As of November 30, 2013, the Alberta Energy Regulator (AER) will
take over administration of the Public Lands Act and the
exploration provisions of the Mines and Minerals Act
insofar as the legislation applies to energy resource
activities. This announcement, which was accompanied by new
regulations, was made by Order in Council on November 6, 2013.
The AER's enabling statute, the Responsible Energy
Development Act (REDA), provides that the AER will eventually
be responsible for administering essentially all regulatory aspects
of energy resource projects in Alberta; however, it is being
implemented in a staged approach. The changes effective
November 30, 2013 will mark the first significant shift towards
establishing a one-window regulatory approach for energy projects
To assist with this change, the new regulations provide guidance
regarding the scope of the AER's powers to administer public
lands and environmental legislation as it relates to energy
resource activities. Most notably, the regulations provide
that the AER will soon be responsible for:
issuing geophysical approvals for exploration under Part 8 of
the Mines and Minerals Act;
issuing public lands dispositions under the Public Lands
Act related to energy resource activities for oil, natural
gas, oil sands and coal; and
enabling landowners to register private surface agreements that
the regulator is then able to enforce.
In addition, the regulations establish certain areas of
jurisdiction that are to remain within the Province's authority
(such as the administration of public lands in relation to federal
pipelines) and those which will be areas of shared jurisdiction
(such as certain enforcement provisions under the Public Lands
Act). The regulations also provide clarity regarding the
environmental responsibilities that will be transferred to the AER,
which include granting approvals under the Environmental
Protection and Enhancement Act and issuing licences and
approvals under the Water Act. These changes are not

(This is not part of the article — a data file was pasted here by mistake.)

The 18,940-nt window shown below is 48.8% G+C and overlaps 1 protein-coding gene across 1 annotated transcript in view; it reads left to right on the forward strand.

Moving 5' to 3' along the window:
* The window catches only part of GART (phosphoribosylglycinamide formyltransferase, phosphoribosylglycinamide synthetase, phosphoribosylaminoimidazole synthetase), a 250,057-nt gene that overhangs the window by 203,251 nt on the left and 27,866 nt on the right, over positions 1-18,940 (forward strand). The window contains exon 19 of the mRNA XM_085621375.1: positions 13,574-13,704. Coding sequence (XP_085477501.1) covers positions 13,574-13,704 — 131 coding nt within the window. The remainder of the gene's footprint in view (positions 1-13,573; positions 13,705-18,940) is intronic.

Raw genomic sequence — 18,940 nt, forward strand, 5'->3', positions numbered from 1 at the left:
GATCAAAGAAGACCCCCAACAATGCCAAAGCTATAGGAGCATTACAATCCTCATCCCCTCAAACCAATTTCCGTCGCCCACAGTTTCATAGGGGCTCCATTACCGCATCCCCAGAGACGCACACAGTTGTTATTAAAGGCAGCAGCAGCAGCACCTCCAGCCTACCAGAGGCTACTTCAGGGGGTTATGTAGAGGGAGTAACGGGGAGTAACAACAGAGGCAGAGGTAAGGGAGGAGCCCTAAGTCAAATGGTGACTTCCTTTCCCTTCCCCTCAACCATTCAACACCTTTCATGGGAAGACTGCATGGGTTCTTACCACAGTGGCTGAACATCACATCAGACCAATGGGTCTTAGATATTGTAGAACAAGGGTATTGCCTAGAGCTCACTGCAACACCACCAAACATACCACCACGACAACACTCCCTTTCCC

expected to take effect until the spring of 2014.
The transitional provisions of the regulations provide that
existing approvals, orders, directions and decisions made pursuant
to public lands and environmental legislation are deemed to have
been made by the Regulator and remain in full effect. With
respect to ongoing applications, proceedings or other matters that
are commenced prior to the regulations (and associated portions of
the REDA) coming into effect, the regulations provide that the
matters are deemed to be applications, proceedings or other matters
under the REDA and that they are to be continued and completed by
The regulations provide important information that will assist
energy resource players in understanding the evolving regulatory
regime in Alberta and how it affects their operations.
However, despite this increased clarity, there remains some
ambiguity as to how these changes will fit within the AER's
current regime for making decisions on applications, which can, at
the AER's discretion, be made with or without holding public
hearings. In addition, the potential shift in decision-making
authority mid-application review gives rise to significant
uncertainty regarding the timelines and processes that will apply
to new and existing applications. Despite these challenges,
we expect that in the long term, the consolidation of regulatory
oversight in a single regulator should reduce inefficiencies in the
regulatory approval process. We also anticipate the issuance of
further guidance and direction from the AER to clarify regulatory
processes prior to full implementation of the REDA.
The content of this article is intended to provide a general
guide to the subject matter. Specialist advice should be sought
about your specific circumstances.
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In Bank of Montreal v Bumper Development Corporation Ltd, 2016 ABQB 363, the Alberta Court of Queen's Bench enforced the "immediate replacement" provision in the Canadian Association of Petroleum Landmen 2007 Operating Procedure...
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